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Network freeze for 30-40 seconds

mazur asked
Medium Priority
Last Modified: 2013-11-13
We have a network of about 25 Macs connected through a router to a large PC WAN. Several times a day, I find that all of our Macs seem to freeze for about 30 seconds. During this time the double-arrow icon appears steadily in the upper left, as if some network traffic is going on. The cursor does move, but all other actions are just queued up until the freeze goes away. P.S. We are also using MS Mail.
Any ideas?
Watch Question

Is there a local Mac server for the group of Macs?
If so, what OS is on the server and what version of AS?
What MacOS is running on the Macs?
Are the Macs PPC, 68k or a mixture?
Waht version of AppleShare is running on each Mac?
Is there a Hub or Switch between the Router and the Macs?
My first guess is that file sharing is turned on. Under System Folder:Control Panels:Sharing Setup . Unless you need it, turn file sharing off. It is very rude and will steal all of the CPU time occasionally to check network status. This isn't that big of a deal with System 7.6 - 8.0 and Open Transport. If MS Mail is running through mounted servers, you still don't need file sharing to use it. Hope this helps!

We can only guess without more info. See my previous comment.


Yes, file sharing is on; but we need it. So that is not an option. As for TheHub's comments - there are no AppleShare servers running, we have a mix of both 68K and PPC Macs (both experience the freeze-ups) running various versions of MacOS from 7.1 to 7.6.1, and all of the Macs connect to Asante Hubs (and one Asante switch). One hub is 100Base-T; the rest are 10Base-T, as is the connection to the PC Router.

Upgrade the 68k machines to 7.5.5, OT 1.1.2, AppleShare 3.7. The most important part of the upgrade is AppleShare. All kinds of weird things happen when there are different versions of AppleShare running on the same network. AppleShare 3.7 allows for TCP/IP connections which greatly improve performance. AppleShare 3.7 requires OpenTransport (1.1.2 strongly reccommended). OpenTransport 1.1.2 requires 7.5.x. Please note that one motherboard design will not run on 7.5.5, but works on 7.5.3 or 7.6.1. It is either Tanznia or Alchemy (PPC), I forget. I will add a comment after I locate the info. The MacOS upgrade to 7.5 is not free, but the others are available for download from:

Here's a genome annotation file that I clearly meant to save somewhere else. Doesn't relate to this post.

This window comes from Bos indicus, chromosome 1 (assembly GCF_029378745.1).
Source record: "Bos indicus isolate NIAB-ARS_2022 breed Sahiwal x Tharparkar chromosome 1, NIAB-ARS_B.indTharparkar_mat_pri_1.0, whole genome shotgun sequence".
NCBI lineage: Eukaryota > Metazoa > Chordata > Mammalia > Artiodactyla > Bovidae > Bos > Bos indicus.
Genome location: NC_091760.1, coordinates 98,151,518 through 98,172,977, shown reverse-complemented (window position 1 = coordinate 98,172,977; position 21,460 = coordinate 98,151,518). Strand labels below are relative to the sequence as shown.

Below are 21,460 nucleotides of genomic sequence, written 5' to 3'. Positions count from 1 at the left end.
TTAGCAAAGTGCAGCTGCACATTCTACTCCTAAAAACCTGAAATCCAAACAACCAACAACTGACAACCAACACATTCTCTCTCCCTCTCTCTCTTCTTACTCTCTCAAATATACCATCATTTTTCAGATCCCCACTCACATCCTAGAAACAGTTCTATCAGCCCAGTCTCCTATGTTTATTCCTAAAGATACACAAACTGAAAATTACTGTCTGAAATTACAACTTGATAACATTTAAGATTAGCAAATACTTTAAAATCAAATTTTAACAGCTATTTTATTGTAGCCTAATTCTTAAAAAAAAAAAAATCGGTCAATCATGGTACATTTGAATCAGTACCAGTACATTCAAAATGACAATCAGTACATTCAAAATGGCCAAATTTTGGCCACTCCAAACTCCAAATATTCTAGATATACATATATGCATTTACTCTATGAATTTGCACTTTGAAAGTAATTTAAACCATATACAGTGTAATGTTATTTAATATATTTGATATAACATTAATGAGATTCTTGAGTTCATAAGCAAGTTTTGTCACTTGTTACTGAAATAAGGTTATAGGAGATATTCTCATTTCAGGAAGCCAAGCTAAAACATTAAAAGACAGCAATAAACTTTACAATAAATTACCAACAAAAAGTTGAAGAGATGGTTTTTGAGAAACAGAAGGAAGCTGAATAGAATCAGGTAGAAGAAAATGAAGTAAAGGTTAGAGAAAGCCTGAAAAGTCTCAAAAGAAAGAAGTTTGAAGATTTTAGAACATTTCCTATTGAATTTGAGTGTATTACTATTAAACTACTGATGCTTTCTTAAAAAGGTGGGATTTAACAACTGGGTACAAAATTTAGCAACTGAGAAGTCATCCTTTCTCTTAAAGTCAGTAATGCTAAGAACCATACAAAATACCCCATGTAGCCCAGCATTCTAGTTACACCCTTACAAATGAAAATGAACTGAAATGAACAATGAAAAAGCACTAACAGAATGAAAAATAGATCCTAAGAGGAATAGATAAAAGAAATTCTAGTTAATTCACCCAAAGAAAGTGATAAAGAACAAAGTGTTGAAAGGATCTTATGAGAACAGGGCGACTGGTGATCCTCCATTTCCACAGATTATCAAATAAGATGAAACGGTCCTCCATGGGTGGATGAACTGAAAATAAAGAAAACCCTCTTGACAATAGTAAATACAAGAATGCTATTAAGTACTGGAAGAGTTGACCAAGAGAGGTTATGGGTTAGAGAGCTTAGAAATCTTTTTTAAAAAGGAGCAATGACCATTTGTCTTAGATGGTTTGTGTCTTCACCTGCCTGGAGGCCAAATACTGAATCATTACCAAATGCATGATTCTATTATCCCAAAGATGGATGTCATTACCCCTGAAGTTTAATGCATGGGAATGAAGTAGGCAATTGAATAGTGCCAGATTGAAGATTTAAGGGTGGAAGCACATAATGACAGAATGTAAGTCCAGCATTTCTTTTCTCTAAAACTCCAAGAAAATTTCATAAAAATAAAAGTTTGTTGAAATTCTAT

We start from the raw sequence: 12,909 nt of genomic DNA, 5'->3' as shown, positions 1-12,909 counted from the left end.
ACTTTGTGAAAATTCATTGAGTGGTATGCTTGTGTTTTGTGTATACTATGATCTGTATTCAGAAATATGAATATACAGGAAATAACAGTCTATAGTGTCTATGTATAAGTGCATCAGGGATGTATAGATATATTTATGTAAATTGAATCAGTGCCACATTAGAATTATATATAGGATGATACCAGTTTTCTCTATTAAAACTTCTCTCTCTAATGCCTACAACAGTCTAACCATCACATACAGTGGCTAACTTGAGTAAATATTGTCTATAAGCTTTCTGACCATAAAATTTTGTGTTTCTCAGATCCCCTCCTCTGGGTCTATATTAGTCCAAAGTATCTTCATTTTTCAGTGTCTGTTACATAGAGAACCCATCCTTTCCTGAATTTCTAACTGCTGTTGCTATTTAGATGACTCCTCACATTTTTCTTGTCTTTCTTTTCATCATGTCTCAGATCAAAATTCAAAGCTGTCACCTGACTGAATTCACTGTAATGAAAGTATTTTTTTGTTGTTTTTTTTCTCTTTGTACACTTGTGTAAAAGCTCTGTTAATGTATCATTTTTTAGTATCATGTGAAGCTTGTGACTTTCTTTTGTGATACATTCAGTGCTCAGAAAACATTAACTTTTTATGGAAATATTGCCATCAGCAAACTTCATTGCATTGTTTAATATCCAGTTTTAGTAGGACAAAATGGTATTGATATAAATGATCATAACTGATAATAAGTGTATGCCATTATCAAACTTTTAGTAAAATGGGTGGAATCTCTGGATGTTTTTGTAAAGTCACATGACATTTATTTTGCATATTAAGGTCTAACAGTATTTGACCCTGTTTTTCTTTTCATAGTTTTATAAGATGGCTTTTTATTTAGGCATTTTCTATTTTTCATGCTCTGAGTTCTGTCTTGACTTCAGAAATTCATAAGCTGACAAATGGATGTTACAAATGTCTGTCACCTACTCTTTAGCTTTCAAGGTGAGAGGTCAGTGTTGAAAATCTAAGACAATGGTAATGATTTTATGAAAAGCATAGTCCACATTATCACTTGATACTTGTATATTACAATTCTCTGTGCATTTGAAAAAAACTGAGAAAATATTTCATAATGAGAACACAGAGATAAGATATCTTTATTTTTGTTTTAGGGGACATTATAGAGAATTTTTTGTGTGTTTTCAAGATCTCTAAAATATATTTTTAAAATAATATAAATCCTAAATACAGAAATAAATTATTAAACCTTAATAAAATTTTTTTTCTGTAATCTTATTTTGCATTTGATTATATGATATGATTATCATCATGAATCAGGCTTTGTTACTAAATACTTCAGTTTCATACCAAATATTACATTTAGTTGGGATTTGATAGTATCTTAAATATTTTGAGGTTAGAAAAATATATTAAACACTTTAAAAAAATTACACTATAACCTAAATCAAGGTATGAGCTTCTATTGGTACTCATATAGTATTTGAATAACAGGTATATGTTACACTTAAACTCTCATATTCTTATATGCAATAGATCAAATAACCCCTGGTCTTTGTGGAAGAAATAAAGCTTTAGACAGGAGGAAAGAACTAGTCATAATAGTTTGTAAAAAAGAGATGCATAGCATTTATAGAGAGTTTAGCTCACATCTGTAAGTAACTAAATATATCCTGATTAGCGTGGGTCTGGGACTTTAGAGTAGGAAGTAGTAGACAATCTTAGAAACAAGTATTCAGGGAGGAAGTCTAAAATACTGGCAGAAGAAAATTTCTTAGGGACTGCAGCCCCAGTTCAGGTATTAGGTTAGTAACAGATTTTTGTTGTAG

If any 68k machines use the 68020, 68LC020 or 68000, you already know it is time to upgrade the machines. If you have an external drive, assemble a MacOS 7.5.5 (custom - for any Mac), save it in a Stuffit file (for future use) and test boot all the machines.
-GoodLuck, TheHub

Further speed improvements can be attained with the Shareway IP Gateway from OpenDoor Networks:


Well I tried updating a few machines and even left the 68K computers off for a while. Problem still exists. Of course, I have no control over other Macs on the WAN so I don't know their status. But I wouldn't think it would matter unless one was mounted. For that matter, the problem has shown up on machines which only have the PC server mounted (the one we use for MS Mail access). I haven't been able to see if that connection is directly related to the problem.

I have heard that MS Mail is a problem child.
We had some Macs connected through a gateway that converted appletalk to ethernet that was way overloaded and we would get a similar problem. This points to the problem with the Router....see if you can get hold of a replacement router.

I put this as a comment as it isn't really an answer, but to fix these sort of network problems you need to get in the network experts in to try lots of stuff....good luck!

Sounds to me like too much traffic on the network. I'd look into some traffic analysis applications. Perhaps your network needs to be segmented. If the router is not smart enough, it could be letting PC traffic onto your net that shouldn't be, or it could be letting your traffic onto the PC network. Are they experiencing any problems. If the network 10BT or Thin Net?


Our network is divided into four segments and none of them carry a large amount of traffic. When the freeze occurs, I've looked at the "% utilization" and "% collision" lights on all of the hubs - nothing unusual seems to be happening, at least traffic-wise.

The PC side of the LAN had experienced a similar problem a while back when certain docking stations were turned on. Seems the NIC cards in these stations would "put out DC" on the network causing freezes for 30-40 seconds. But they tell me all of these cards have been replaced and they no longer have this problem on their side.

Sounds like a device is causing a broadcast storm.  try plling wires to a couple computers at a time to see if you can narrow it down to which computer.  Also pull the connection to the WAN ans see if it happens.  They're responding to some sort of broadcast message and taking up the resources.  If all else fails you're going to have to sniff the wire and look at packets to find the offending device.  You may need to bring in a network engineer, unless you are familiar with protocol sniffers and packet level data.


This is a comment and an answer.

Comment is that the type of PC LAN you are using could play an important factor in the network as a whole.

Appletalk is a very slow protocol, and I have had a couple of sites where a similar event takes place, with only 5 MACs on the LAN.

If you are using Novell for the WAN, you can pull the ipx client off the novell web site.  I have tested it on the PPC machines, both laptop and desktop.  Refreshingly enough, the access time just screams compared to the standard appletalk.

Course this will only work if you are on a Novell.

I would also make certain that the IP software on the mac's is up to date.  I am using 7.5.5. on my laptop and have had much less problem with IP than on previous rev's of the OS.  

Also check the version of the print manager.  If you are using the Laserwriter 8 drivers, (mostly for postscript) I have found that you need 8.3 or newer.  This made a huge difference in a multi-platform site I have.